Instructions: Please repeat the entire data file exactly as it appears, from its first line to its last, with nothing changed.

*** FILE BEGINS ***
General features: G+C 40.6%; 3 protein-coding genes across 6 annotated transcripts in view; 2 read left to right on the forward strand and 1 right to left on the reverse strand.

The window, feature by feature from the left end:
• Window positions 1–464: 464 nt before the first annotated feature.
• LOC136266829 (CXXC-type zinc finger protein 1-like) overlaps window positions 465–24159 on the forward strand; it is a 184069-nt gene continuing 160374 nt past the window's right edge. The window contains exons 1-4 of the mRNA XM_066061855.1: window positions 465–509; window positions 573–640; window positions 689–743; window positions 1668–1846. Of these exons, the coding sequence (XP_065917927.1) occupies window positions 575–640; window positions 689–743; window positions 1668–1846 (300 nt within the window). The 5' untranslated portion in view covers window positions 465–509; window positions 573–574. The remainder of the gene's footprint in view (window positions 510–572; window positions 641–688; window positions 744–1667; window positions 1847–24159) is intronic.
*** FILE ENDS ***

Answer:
General features: G+C 40.6%; 3 protein-coding genes across 6 annotated transcripts in view; 2 read left to right on the forward strand and 1 right to left on the reverse strand.

The window, feature by feature from the left end:
• Window positions 1–464: 464 nt before the first annotated feature.
• LOC136266829 (CXXC-type zinc finger protein 1-like) overlaps window positions 465–24159 on the forward strand; it is a 184069-nt gene continuing 160374 nt past the window's right edge. The window contains exons 1-4 of the mRNA XM_066061855.1: window positions 465–509; window positions 573–640; window positions 689–743; window positions 1668–1846. Of these exons, the coding sequence (XP_065917927.1) occupies window positions 575–640; window positions 689–743; window positions 1668–1846 (300 nt within the window). The 5' untranslated portion in view covers window positions 465–509; window positions 573–574. The remainder of the gene's footprint in view (window positions 510–572; window positions 641–688; window positions 744–1667; window positions 1847–24159) is intronic.